I have often been naïve in life, and I think I might have learned from this.  But one thing that constantly needs updating in my head computer is that I don't control anyone else in any way, only myself and how I respond.  I certainly don't seek the forgiveness of others if I think I have done nothing wrong and they do, unless they can convince me I was wrong anyway.  And I think that boils down this topic a great deal:  perceptions.  I don't seek to forgive others unless they seek it, and even then there is always the caveat, forgive but never forget.  

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19 minutes ago, cuchulain said:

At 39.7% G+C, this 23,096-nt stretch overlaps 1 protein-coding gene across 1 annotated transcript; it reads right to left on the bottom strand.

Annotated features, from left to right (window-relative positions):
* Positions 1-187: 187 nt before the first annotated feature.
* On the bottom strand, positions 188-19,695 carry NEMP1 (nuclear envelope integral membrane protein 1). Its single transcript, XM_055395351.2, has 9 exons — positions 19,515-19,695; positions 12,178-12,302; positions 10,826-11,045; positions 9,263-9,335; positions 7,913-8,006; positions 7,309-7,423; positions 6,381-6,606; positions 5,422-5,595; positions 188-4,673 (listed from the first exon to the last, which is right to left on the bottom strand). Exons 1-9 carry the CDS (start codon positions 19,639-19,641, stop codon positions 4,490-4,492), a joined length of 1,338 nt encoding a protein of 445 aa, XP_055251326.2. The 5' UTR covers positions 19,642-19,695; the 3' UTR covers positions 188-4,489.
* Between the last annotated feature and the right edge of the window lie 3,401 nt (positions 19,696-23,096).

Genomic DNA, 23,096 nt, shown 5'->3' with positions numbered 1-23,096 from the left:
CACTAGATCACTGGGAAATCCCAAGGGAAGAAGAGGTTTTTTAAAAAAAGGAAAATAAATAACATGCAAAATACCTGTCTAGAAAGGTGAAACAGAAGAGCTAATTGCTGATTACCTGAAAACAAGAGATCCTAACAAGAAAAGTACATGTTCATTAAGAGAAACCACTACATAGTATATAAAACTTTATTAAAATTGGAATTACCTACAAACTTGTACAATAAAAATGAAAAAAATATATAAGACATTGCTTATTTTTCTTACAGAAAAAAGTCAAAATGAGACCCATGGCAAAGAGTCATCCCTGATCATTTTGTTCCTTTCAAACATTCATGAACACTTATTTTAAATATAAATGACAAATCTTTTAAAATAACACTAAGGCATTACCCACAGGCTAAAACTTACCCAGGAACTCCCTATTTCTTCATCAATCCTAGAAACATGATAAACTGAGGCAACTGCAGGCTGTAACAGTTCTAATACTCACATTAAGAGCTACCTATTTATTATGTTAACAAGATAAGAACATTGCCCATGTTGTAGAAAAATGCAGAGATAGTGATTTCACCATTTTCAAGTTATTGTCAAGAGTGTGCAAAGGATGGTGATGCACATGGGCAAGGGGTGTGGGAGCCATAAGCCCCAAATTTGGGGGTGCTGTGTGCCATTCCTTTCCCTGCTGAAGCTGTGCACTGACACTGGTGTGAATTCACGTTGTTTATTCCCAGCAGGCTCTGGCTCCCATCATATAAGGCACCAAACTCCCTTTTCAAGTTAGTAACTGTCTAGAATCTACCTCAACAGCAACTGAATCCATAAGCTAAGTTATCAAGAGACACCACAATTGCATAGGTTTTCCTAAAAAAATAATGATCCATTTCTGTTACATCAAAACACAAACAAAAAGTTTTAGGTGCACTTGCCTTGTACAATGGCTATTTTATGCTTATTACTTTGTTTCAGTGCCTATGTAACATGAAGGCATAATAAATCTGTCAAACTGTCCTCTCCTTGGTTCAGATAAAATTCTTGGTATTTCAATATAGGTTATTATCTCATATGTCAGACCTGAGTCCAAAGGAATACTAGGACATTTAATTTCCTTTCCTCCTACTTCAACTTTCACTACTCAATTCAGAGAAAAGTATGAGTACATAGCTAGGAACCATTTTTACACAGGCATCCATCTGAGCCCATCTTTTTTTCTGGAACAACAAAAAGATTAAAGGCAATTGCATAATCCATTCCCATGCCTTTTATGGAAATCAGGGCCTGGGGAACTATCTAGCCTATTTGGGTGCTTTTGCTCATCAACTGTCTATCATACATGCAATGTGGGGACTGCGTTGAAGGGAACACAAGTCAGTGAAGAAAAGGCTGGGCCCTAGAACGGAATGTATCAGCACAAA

I recognize in my life that I have no control over what others think of me, nor should they have control over what I think of me.  An example, and kind of a crummy happening recently.  As many know I moved to Georgia.  What many may not know is that I also moved my in-laws with me.  I haven't really gotten along with them throughout my marriage, but I have always been civil at the least.  It seemed to me that they had a lot of misconceptions about me.  They lived with me 7 months rent and bill free, I simply considered this hospitality to be honest.  My father in law helped out around the house considerably while we were reconstructing certain aspects, adding in a bedroom, things along this nature.  We talked freely, we communicated amicably and it really seemed like we were getting along nicely.  They moved out, and less than a week went by before the mother in law starts telling my wife how I did nothing but sit around the entire time they lived here(keep in mind, my wife watched me do a lot of the work on the house).  This caught me off guard, and my first reactions were harsh.  Fortunately they were also internal.  I decided upon further introspection about the situation that I needed to remember I have no control over what others think or do.  No matter what I did, and I did try while they were here, I simply didn't make them happy with me.  They only appeared to be happy, I don't know if they feared getting thrown out if they showed their true colors or if they are simply two faced.  I tend to think the latter, because they were often two faced before we moved(and yes, I am aware I was asking for trouble).  In the end however, nothing I did was going to be enough to put them in a position to respect me any more than they did already, which apparently was very little.